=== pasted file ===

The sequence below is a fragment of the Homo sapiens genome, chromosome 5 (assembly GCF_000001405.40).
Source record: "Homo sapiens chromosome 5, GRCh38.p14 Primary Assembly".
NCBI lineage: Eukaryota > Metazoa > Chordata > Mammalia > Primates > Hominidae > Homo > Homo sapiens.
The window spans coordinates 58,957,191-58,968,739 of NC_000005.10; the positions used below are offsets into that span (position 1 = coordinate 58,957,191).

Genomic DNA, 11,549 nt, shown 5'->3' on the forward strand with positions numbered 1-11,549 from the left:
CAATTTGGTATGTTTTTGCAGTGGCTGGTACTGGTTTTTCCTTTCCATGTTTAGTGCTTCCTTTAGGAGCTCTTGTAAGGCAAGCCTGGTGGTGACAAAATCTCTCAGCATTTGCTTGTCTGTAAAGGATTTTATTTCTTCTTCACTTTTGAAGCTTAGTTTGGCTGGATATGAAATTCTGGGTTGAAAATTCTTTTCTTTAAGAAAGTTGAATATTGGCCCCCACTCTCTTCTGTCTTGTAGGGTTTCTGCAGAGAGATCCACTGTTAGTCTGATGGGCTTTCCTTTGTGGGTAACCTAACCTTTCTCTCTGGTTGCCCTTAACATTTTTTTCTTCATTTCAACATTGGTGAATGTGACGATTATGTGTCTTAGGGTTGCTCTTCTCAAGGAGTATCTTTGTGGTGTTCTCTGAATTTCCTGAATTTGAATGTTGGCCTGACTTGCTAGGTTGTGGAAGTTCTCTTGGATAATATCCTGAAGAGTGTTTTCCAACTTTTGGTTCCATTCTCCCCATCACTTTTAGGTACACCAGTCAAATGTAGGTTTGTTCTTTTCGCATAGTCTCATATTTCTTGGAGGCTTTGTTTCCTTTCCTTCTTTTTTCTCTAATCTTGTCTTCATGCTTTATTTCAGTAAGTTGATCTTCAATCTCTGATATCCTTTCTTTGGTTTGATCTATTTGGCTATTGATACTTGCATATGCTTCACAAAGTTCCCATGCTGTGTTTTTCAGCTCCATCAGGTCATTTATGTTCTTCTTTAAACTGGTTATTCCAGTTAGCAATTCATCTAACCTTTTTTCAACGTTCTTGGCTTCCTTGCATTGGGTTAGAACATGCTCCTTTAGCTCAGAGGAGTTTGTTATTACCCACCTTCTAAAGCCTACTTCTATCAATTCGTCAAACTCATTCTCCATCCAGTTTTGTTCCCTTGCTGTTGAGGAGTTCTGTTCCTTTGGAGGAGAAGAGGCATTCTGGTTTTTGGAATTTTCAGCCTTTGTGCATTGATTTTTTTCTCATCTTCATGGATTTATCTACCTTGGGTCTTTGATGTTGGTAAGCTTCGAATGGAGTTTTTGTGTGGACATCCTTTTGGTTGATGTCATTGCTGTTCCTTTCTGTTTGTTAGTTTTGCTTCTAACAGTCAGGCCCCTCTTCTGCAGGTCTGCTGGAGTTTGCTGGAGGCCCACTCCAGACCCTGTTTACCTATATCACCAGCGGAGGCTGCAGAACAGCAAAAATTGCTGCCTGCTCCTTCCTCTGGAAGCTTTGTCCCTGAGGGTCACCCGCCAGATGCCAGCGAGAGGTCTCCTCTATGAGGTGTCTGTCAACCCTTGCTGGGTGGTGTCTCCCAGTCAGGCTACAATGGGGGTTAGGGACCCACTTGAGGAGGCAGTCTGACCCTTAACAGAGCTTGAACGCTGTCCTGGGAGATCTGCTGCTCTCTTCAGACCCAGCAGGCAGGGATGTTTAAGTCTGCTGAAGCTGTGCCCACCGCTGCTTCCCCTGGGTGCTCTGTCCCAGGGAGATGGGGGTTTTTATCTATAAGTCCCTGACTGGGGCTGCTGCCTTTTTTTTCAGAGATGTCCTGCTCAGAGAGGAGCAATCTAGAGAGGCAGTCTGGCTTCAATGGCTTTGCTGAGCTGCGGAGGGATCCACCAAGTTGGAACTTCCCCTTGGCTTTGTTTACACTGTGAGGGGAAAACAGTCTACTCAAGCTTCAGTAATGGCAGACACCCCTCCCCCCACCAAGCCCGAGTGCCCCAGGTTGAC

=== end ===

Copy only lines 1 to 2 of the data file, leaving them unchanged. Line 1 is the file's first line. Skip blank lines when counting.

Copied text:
The sequence below is a fragment of the Homo sapiens genome, chromosome 5 (assembly GCF_000001405.40).
Source record: "Homo sapiens chromosome 5, GRCh38.p14 Primary Assembly".